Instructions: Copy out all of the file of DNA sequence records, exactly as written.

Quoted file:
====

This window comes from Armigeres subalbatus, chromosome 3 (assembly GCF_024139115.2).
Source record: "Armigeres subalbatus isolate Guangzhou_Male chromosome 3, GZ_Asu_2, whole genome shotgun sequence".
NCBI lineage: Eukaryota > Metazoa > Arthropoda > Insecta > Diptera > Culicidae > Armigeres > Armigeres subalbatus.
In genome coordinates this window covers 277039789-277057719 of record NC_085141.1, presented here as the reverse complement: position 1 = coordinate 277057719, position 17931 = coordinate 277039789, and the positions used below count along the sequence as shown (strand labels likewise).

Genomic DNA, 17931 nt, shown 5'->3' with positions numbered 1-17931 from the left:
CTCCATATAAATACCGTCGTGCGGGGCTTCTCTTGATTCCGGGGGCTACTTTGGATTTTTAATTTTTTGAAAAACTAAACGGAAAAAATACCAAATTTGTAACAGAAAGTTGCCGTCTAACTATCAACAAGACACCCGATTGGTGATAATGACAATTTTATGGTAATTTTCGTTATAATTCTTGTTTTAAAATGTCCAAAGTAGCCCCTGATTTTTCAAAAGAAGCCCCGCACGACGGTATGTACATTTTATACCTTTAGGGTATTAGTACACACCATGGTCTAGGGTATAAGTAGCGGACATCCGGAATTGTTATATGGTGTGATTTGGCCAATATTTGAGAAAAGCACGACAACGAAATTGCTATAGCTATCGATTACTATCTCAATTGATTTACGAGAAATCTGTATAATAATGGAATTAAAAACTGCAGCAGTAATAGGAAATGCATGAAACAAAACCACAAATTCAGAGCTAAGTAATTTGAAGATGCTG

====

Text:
This window comes from Armigeres subalbatus, chromosome 3 (assembly GCF_024139115.2).
Source record: "Armigeres subalbatus isolate Guangzhou_Male chromosome 3, GZ_Asu_2, whole genome shotgun sequence".
NCBI lineage: Eukaryota > Metazoa > Arthropoda > Insecta > Diptera > Culicidae > Armigeres > Armigeres subalbatus.
In genome coordinates this window covers 277039789-277057719 of record NC_085141.1, presented here as the reverse complement: position 1 = coordinate 277057719, position 17931 = coordinate 277039789, and the positions used below count along the sequence as shown (strand labels likewise).

Genomic DNA, 17931 nt, shown 5'->3' with positions numbered 1-17931 from the left:
CTCCATATAAATACCGTCGTGCGGGGCTTCTCTTGATTCCGGGGGCTACTTTGGATTTTTAATTTTTTGAAAAACTAAACGGAAAAAATACCAAATTTGTAACAGAAAGTTGCCGTCTAACTATCAACAAGACACCCGATTGGTGATAATGACAATTTTATGGTAATTTTCGTTATAATTCTTGTTTTAAAATGTCCAAAGTAGCCCCTGATTTTTCAAAAGAAGCCCCGCACGACGGTATGTACATTTTATACCTTTAGGGTATTAGTACACACCATGGTCTAGGGTATAAGTAGCGGACATCCGGAATTGTTATATGGTGTGATTTGGCCAATATTTGAGAAAAGCACGACAACGAAATTGCTATAGCTATCGATTACTATCTCAATTGATTTACGAGAAATCTGTATAATAATGGAATTAAAAACTGCAGCAGTAATAGGAAATGCATGAAACAAAACCACAAATTCAGAGCTAAGTAATTTGAAGATGCTG